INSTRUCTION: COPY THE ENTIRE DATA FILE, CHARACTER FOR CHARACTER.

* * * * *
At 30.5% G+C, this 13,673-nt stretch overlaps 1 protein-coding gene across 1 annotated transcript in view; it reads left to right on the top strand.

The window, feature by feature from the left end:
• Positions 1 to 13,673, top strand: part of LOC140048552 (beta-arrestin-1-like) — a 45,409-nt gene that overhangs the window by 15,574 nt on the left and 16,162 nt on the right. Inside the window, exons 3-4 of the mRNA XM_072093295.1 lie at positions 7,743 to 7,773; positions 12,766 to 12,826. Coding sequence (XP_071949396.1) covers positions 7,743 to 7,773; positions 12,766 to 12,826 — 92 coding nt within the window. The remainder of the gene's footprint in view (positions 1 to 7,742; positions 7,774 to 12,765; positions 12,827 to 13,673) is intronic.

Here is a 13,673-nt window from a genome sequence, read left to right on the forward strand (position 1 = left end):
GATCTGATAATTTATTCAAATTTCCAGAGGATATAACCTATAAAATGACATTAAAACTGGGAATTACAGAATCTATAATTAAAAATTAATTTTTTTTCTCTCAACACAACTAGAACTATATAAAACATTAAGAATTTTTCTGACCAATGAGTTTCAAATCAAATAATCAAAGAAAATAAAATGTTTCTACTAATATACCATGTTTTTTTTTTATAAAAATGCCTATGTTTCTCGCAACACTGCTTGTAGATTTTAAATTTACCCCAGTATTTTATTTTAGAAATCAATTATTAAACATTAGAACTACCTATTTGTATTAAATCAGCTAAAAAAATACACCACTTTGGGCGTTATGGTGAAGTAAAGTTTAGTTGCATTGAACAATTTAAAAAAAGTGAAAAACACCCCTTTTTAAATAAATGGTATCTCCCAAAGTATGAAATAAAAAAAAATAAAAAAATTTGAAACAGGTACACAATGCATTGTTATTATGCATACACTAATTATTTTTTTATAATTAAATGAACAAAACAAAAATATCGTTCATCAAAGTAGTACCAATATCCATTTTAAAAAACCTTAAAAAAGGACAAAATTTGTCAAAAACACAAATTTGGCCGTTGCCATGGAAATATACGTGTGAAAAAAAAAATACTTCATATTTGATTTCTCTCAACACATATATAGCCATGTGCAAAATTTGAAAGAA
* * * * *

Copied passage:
At 30.5% G+C, this 13,673-nt stretch overlaps 1 protein-coding gene across 1 annotated transcript in view; it reads left to right on the top strand.

The window, feature by feature from the left end:
• Positions 1 to 13,673, top strand: part of LOC140048552 (beta-arrestin-1-like) — a 45,409-nt gene that overhangs the window by 15,574 nt on the left and 16,162 nt on the right. Inside the window, exons 3-4 of the mRNA XM_072093295.1 lie at positions 7,743 to 7,773; positions 12,766 to 12,826. Coding sequence (XP_071949396.1) covers positions 7,743 to 7,773; positions 12,766 to 12,826 — 92 coding nt within the window. The remainder of the gene's footprint in view (positions 1 to 7,742; positions 7,774 to 12,765; positions 12,827 to 13,673) is intronic.

Here is a 13,673-nt window from a genome sequence, read left to right on the forward strand (position 1 = left end):
GATCTGATAATTTATTCAAATTTCCAGAGGATATAACCTATAAAATGACATTAAAACTGGGAATTACAGAATCTATAATTAAAAATTAATTTTTTTTCTCTCAACACAACTAGAACTATATAAAACATTAAGAATTTTTCTGACCAATGAGTTTCAAATCAAATAATCAAAGAAAATAAAATGTTTCTACTAATATACCATGTTTTTTTTTTATAAAAATGCCTATGTTTCTCGCAACACTGCTTGTAGATTTTAAATTTACCCCAGTATTTTATTTTAGAAATCAATTATTAAACATTAGAACTACCTATTTGTATTAAATCAGCTAAAAAAATACACCACTTTGGGCGTTATGGTGAAGTAAAGTTTAGTTGCATTGAACAATTTAAAAAAAGTGAAAAACACCCCTTTTTAAATAAATGGTATCTCCCAAAGTATGAAATAAAAAAAAATAAAAAAATTTGAAACAGGTACACAATGCATTGTTATTATGCATACACTAATTATTTTTTTATAATTAAATGAACAAAACAAAAATATCGTTCATCAAAGTAGTACCAATATCCATTTTAAAAAACCTTAAAAAAGGACAAAATTTGTCAAAAACACAAATTTGGCCGTTGCCATGGAAATATACGTGTGAAAAAAAAAATACTTCATATTTGATTTCTCTCAACACATATATAGCCATGTGCAAAATTTGAAAGAA